Germany has agreed a deal with Magna International, a Canadian-Austrian car parts maker, to take over Opel, part of the European wing of US carmaker GM.
Talks in Berlin continued into early Saturday before Germany’s finance minister announced a deal.
The German government is expected to provide an immediate loan facility of 1.5bn euros ($2.1bn, £1.3bn).
But 2,500 jobs in Germany could be lost and a UK minister has accepted “there is excess capacity” in GM’s operations.
Finance Minister Peer Steinbrueck told journalists outside the chancellery shortly after 0200 local time on Saturday that a deal had been agreed. Earlier on Friday, Opel and Magna’s reached a preliminary agreement with GM.
“We have an agreement,” said Mr Steinbrueck, the AFP news agency quoted him as saying, following six hours of talks between German politicians, US government officials and executives from GM and Magna.
Magna, teamed with Russian auto maker OAO GAZ Group (GAZA.RS) and state- controlled OAO Sberbank (SBER.RS), has said it will put more than 500m euros ($700m; £435m) into Opel.
Steinbrueck said the parties involved also agreed on the model of a trusteeship for Opel for the interim period.
Speaking after the marathon talks that started Friday afternoon in Berlin, Magna co-Chief Executive Siegfried Wolf said he expects the deal with General Motors to be signed in five weeks.
Wolf confirmed that Magna will provide the short-term cash demand of EUR300 million to Opel, which was one of the key reasons for the German government to delay the decision on state aid earlier this week. He said the funds would be available Tuesday.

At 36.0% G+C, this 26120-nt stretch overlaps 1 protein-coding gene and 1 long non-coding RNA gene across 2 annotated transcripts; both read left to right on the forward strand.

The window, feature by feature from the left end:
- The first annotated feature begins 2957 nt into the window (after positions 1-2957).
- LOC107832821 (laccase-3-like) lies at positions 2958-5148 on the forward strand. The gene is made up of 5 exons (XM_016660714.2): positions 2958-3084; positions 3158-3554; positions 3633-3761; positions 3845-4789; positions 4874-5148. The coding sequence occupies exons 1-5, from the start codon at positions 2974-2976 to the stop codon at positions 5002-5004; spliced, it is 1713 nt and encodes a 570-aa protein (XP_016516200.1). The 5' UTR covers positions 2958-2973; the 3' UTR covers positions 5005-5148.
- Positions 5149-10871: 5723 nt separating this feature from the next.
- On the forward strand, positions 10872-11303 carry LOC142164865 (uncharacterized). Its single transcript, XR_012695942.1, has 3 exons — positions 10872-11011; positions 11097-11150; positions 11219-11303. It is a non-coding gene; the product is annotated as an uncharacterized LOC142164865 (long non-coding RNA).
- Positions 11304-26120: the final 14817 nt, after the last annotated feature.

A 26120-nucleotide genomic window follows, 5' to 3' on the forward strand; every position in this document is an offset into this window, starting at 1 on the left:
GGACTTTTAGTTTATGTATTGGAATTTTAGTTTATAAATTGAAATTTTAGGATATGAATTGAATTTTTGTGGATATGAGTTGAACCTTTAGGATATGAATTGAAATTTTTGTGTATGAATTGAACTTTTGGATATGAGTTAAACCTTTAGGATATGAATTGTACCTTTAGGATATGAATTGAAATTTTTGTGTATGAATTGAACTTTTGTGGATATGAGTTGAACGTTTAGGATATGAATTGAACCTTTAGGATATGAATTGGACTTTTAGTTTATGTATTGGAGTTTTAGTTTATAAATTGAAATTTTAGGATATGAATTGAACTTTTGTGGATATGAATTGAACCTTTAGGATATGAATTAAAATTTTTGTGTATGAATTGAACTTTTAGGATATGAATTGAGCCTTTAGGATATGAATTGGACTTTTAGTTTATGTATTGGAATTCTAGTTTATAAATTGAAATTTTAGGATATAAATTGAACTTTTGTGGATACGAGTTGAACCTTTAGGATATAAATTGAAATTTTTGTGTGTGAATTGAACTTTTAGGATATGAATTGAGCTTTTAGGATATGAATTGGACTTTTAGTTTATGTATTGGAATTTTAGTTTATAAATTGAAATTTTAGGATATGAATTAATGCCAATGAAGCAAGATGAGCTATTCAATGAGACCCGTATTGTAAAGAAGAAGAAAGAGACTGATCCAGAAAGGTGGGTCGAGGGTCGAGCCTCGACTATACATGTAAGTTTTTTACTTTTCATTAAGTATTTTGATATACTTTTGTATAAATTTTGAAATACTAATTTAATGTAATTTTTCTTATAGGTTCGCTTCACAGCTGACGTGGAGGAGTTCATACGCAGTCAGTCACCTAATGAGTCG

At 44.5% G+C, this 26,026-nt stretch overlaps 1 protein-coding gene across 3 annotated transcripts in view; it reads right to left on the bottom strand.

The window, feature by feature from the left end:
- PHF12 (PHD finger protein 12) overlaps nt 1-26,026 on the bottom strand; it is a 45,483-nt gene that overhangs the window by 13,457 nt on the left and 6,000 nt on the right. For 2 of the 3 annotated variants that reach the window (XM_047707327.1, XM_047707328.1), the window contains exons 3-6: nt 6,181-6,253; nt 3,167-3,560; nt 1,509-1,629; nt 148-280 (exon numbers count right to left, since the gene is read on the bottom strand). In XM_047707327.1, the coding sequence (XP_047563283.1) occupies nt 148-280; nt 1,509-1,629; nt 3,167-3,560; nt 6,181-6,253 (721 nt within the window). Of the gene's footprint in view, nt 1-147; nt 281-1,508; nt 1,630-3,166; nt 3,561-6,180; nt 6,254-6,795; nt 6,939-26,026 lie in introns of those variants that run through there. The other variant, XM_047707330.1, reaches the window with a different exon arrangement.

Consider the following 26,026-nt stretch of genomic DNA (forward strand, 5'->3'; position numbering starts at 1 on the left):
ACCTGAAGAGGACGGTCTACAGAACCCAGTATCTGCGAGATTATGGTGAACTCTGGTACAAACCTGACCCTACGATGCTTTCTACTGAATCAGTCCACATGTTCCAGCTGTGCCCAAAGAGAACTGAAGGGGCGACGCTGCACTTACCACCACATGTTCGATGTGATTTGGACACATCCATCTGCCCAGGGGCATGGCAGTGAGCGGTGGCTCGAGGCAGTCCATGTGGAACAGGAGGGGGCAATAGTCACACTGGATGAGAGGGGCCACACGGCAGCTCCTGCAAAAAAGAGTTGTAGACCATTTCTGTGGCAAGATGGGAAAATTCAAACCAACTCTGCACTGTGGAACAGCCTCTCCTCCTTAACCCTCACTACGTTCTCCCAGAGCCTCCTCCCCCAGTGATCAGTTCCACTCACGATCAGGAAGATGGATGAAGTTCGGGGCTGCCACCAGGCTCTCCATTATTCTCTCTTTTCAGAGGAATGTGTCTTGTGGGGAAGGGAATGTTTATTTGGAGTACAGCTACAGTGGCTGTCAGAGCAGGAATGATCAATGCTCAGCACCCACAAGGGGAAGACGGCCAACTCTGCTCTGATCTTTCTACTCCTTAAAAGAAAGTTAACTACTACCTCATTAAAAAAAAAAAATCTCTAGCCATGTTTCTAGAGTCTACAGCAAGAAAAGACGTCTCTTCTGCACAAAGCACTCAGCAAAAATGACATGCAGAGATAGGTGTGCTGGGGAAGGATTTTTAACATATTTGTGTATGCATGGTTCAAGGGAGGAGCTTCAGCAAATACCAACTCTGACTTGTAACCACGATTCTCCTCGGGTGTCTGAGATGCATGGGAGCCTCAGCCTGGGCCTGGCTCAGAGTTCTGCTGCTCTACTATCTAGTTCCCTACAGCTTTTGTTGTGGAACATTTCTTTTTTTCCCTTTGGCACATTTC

Italian auto maker Fiat SpA (FIATY), Magna’s last remaining contender for Opel, skipped the meeting inBerlin, citing a lack of transparency over Opel’s financial condition.
Although the decision on the fate of GM’s European operations eventually rests with the U.S. government and GM itself, Berlin played a key role in the negotiations by providing billions of euros for the bridging finance.
The German government took a deep interest in the sales process as it faces general elections in the fall, and the prospect of seeing thousands of Opel employees losing their jobs made a rescue plan for the traditional car maker a top priority for both parties in Germany’s current grand coalition.
Ruesselsheim-based Opel employs around 25,000 workers. It is part of GM’s European operations that employ more than 50,000, with manufacturing plants in Spain, Poland, Belgium and Britain, where Opel cars are sold under the Vauxhall brand, as well as engine and parts sites such as Aspern, near Vienna.
German Economy Minister Karl-Theodor zu Guttenberg said he arrived at a different risk evaluation, but added he supports the deal and will help to see it completed.
A press conference has been scheduled for Saturday at 8:00 a.m. GMT to explain further details of the Opel deal, Finance Minister Steinbrueck said.